A 12 year old with a 10 x 7 mm pigmented nevus present since infancy undergoes excisional biopsy of the nevus for cosmetic and diagnostic purposes. Pathology evaluation finds this to be a compound nevus with moderate atypia and partial margin involvement. Pathologist recommends re-excision with 2 mm margins. Do we chase the margins as the pathologist recommends or do nothing more?
This scenario is more often seen with shave biopsies where atypical nevus with involved margins is identified, and then additional excision with 2 mm margins is performed. In many of these cases, the entire visible nevus was removed with the first biopsy. Is this the setting where “completion” of excision is indicated?
Without a doubt, treatment of these lesions with additional excisions falls within the standard of care. Some would even argue that failure to treat with additional excision falls outside of the standard of care. But epidemiologic data suggests otherwise.
Before embarking on proving the fallacy of chasing margins of dysplastic nevi, certain caveats exist. Sampling biopsy of a melanocytic lesion, such as incisional biopsy or punch biopsy, is prone to sampling error. Barr (Arch Derm, 2008) demonstrated a 35% heterogeneity rate of atypia within atypical nevi. Thus, complete excision of dysplastic / atypical nevi is recommended in order to avoid missing more severe lesions such as melanoma. In fact, if melanoma is suspected, complete excision with 2 mm margins is clearly indicated.
Where the standard of care should be questioned is in the treatment of benign appearing or even clinically dysplactic nevi proven to be histologically dysplastic. Clinically dysplastic nevus (atypical mole) is defined by the ABCDE criteria: asymmetry, border irregularity, color variability, diameter >6mm, and evolution / change. The number of these features within a single nevus predicts the likelihood of its histologic atypia: of nevi with 1 feature of ABCD – 7% are histologically dysplastic, with 2 features of ABCD – 23% are dysplastic, and with 3 features – 62% are dysplastic. (Grob, Br J Dermatol 1988;118:745-52.) What is more interesting is that 30% of normal moles have at least minimal histologic atypia. (Klein, J Am Acad Dermatol 1990;22:275-82.) Put this together with the fact that 10% of population will have dysplastic nevi, and 20% of melanomas develop in contiguity with a dysplastic nevus, the following interesting conclusion can be drawn. Only 1 in 10,000 dysplastic nevi per year will progress to melanoma.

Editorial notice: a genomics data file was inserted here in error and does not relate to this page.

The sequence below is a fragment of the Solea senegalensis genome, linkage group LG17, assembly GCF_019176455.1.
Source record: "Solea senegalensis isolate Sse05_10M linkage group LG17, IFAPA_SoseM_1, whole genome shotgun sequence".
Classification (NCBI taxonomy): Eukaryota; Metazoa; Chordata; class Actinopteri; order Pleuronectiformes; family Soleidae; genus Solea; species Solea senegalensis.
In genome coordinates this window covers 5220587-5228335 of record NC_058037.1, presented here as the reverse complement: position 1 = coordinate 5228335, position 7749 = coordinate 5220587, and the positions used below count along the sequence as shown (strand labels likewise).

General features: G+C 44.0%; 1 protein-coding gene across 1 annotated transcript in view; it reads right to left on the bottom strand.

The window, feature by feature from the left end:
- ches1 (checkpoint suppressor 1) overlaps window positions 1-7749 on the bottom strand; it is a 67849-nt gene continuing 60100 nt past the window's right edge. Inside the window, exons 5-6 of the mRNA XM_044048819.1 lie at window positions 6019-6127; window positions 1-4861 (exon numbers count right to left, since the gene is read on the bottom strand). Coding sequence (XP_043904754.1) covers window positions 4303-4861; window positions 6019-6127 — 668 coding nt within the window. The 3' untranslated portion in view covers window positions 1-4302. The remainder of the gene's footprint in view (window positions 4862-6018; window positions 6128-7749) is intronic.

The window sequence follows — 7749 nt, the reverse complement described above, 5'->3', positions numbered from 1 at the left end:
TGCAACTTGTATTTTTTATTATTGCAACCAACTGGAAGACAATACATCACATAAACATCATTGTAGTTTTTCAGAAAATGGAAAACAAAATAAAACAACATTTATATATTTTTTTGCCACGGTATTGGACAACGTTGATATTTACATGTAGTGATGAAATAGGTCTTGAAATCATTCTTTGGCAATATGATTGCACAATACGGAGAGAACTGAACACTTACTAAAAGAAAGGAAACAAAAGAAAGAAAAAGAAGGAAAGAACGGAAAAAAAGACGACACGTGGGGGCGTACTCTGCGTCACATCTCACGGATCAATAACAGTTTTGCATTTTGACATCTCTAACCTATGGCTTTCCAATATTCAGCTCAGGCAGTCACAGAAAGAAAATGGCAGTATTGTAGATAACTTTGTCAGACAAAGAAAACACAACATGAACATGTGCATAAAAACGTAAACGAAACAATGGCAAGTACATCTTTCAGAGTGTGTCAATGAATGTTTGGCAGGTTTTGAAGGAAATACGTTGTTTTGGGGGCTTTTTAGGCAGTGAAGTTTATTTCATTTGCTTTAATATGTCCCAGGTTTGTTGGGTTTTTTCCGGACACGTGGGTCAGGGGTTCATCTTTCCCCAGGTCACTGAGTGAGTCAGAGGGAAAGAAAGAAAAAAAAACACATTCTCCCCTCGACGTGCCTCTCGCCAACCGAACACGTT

“These estimates underscore the argument that prophylactic excision of dysplastic nevi is unlikely to be cost effective and might, in addition, give patients a false sense of security, since an increased risk of melanoma may remain after these nevi have been removed.” (Naeyert, N Engl J Med 2003;349:2233-40.) She further states that “prophylactic excision is not warranted for lesions diagnosed clinically as dysplastic nevi, since the probability that a single lesion will develop into melanoma is very low and since excision does not clearly reduce the overall risk of melanoma.” However, excision with 2 mm margins is always indicated where melanoma is suspected by a clinician’s inspection. Another exception is in patients with a personal and familial history of melanomas, where the risk of melanomas is much higher, and biopsies should be done more liberally.
So, what then of the positive margins when the dysplastic / atypical nevus is completely excised clinically? The key to the answer lies in complete clinical excision – where the preponderance of sampling error is eliminated. There is simply no evidence to suggest that these lesions need to be treated as a melanoma with chasing of margins. Another caveat is if a superficial shave biopsy leaves the assessment of depth of atypia in question and, thus, a possibility of melanoma, then complete excision is indicated. This is a rare scenario.
It stands to reason that chasing margins with additional excisions is not supported by available evidence. Despite the pathologist’s recommendation of 2mm additional margins excision for our patient, observation is the more appropriate treatment.
Much has also been written regarding grade of atypia – mild, moderate, or severe. There is little epidemiological evidence of to suggest that the grade of atypia should change the treatment plan. So, perhaps it is time to rethink the chasing of margins in atypical nevi and spare our patients from more procedures and larger scars.